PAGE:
The Commission on Fiscal Stability and Economic Growth this week released revised reform proposals for addressing Connecticut's spiraling costs and fixing the state's economy.
The commission's latest report modifies and updates the sweeping package of reform measures the commission presented to the General Assembly in March this year.
State lawmakers did not act on those reform measures, which commission co-chairs Jim Smith and Bob Patricelli attributed to issues surrounding the short, election-year legislative session.
"Now, the timing is right," they wrote in the new report.
"The 2019 legislative session is an historic make-or-break
political and policy opportunity for Connecticut.
"We have a new Governor-elect and General Assembly-elect, and a full legislative session coming in 2019.
"We believe it is the correct starting point for comprehensive and bipartisan reform.
"While our problems are severe, we are convinced they are fixable."
Fiscal Issues Block Growth
The latest report notes the state's fixed costs—including debt payments, Medicaid, and state employee retirement benefits—are growing 6% annually and represent 49% of all state spending this fiscal year, growing to 54% by 2022.
"The brutal math of pensions and retiree health is that over 70% of current costs result from unfunded liabilities left on our doorstep by past generations of political and labor leaders," Smith and Patricelli wrote in a Hartford Courant opinion piece.
"Simply put, we are going to have to step up to the cost of buying down or buying out some of those unfunded liabilities to lower the carrying costs."
While our problems are severe, we are convinced they are fixable.
Connecticut has run budget deficits in 12 of the last 15 years, its unfunded liabilities are among the highest per capita in the country, and the state's economy contracted in the past decade as the national economy expanded by more than 10%.
Spending, Tax Reforms
The latest report recommends spending cuts of $1 billion annually through operating efficiencies, balancing the budget without using surplus funds, and reducing the growth rate of fixed costs through asset transfers and pension reforms.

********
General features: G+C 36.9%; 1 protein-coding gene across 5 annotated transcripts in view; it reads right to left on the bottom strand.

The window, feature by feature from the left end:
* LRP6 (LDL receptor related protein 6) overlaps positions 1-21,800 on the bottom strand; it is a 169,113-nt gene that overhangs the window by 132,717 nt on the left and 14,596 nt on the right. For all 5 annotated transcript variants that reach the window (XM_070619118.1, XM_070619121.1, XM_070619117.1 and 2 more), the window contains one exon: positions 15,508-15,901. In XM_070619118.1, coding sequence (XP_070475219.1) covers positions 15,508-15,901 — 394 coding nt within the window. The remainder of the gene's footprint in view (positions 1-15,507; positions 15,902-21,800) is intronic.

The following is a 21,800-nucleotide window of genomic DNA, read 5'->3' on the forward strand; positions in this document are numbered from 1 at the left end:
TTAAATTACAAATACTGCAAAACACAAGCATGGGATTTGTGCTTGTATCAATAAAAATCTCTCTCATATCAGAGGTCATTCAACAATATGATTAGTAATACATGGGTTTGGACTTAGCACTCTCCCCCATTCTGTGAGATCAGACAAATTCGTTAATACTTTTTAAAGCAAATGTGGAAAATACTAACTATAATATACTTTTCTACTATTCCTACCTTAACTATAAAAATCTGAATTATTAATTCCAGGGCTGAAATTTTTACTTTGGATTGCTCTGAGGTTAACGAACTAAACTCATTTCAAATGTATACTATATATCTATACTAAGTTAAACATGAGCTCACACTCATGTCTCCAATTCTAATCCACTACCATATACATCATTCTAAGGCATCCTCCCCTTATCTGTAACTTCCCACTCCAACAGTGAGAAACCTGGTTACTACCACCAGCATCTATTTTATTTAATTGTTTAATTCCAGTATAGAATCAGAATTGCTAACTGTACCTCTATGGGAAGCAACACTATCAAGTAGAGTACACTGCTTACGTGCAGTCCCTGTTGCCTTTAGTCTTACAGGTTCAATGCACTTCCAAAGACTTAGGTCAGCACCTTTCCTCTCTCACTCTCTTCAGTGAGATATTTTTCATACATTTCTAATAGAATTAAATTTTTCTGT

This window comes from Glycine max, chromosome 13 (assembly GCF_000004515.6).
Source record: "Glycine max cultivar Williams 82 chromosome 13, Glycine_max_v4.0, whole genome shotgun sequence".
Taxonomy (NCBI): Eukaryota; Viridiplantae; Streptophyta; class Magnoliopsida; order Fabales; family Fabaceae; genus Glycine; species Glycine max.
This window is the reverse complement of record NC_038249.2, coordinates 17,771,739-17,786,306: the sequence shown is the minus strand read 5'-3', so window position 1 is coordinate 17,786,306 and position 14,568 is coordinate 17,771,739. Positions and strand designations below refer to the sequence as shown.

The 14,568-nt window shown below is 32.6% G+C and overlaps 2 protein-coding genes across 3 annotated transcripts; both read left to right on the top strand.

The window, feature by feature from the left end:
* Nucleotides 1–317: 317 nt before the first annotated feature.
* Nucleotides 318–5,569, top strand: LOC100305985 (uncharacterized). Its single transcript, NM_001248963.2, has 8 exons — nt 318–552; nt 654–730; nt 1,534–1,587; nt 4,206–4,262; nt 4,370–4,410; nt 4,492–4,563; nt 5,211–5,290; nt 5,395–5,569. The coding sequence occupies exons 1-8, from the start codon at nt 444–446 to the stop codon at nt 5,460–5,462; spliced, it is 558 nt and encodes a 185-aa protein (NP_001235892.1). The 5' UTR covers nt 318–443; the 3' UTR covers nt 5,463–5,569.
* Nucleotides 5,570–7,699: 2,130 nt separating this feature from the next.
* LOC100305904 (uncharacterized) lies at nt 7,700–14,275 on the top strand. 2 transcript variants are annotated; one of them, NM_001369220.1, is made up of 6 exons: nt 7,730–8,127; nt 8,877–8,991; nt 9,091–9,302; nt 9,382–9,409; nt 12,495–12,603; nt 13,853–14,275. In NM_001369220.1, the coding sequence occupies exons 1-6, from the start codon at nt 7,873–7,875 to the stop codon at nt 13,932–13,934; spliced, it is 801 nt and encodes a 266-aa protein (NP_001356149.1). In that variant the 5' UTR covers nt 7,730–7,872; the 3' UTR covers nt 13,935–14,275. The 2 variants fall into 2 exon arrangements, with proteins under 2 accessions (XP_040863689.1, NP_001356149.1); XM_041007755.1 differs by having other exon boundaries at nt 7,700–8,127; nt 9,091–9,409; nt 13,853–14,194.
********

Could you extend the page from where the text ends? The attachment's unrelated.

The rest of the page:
In addition, the commission proposes wide-ranging, revenue-neutral tax reforms designed to modernize the state's tax system, making it competitive with neighboring states and driving greater business investment.
Those reforms include cutting personal income taxes, overhauling and reducing the corporate income tax, limiting property taxes, increasing the earned income tax credit, and repealing the gift, estate, and business entity taxes.
The report says those reforms would reduce Connecticut's personal and business tax burden by $700 million in fiscal 2020, with that revenue loss offset by expanding the sales tax base, including removing exemptions for a number of services and adding a 2% restaurant meals tax.
"What will it take to get businesses and people to invest and stay in Connecticut?" Smith and Patricelli wrote.
"Only if our economy grows will there be the state tax revenues to invest in more infrastructure and services.
What will it take to get businesses and people to invest and stay in Connecticut?
"When you are in a hole, stop digging."
Governor-elect Ned Lamont says he does not favor tapping Connecticut's growing reserve fund or raising taxes to address the state's forecast $4 billion, two-year budget deficit.
Transportation, Workforce Development
The fiscal commission's report recommends financing and prioritizing the state's transportation infrastructure needs, with a greater focus on projects with direct economic development and growth benefits—mainly highway and rail projects in heavily congested corridors.
The commission scaled back its initial call for statewide highway tolls and now supports implementing tolls for specific projects only. That recommendation is linked to a call for greater public-private collaboration.
Workforce development was among the commission's key priorities, with a proposal for four-year STEM scholarships at public and private state colleges and universities and added funding for high priority vocational training programs.
The commission also supports municipal revenue and spending reforms, proposing an overhaul of state municipal aid programs, diversifying local revenue services beyond property taxes, better management of local government employee compensation and benefits, and greater regionalization of services.
CBIA president and CEO Joe Brennan urged the incoming Lamont administration and state legislature to use the commission's report as a blueprint for crafting a two-year budget plan that will provide the foundation for long-term economic growth.
"The gap between Connecticut and successful states is growing greater because we don't have the resources we need to invest in education, transportation, and workforce development," Brennan said.
"That's why we've got to get these fiscal problems behind us as soon as possible.
"The commission's recommendations, including revenue, spending, and public-sector benefit reforms, are all areas that need to be comprehensively addressed in the 2019 General Assembly session."
The legislature's 2017 pivot away from tax hikes and workplace mandates clearly had a positive impact.
"We saw a bipartisan budget last year that did not raise taxes and included some meaningful structural reforms," he said. "The legislature's pivot away from tax hikes and workplace mandates clearly had a positive impact.
"The key now is to maintain that focus on fixing our fiscal problems, improving the state's business climate, and expanding workforce development efforts."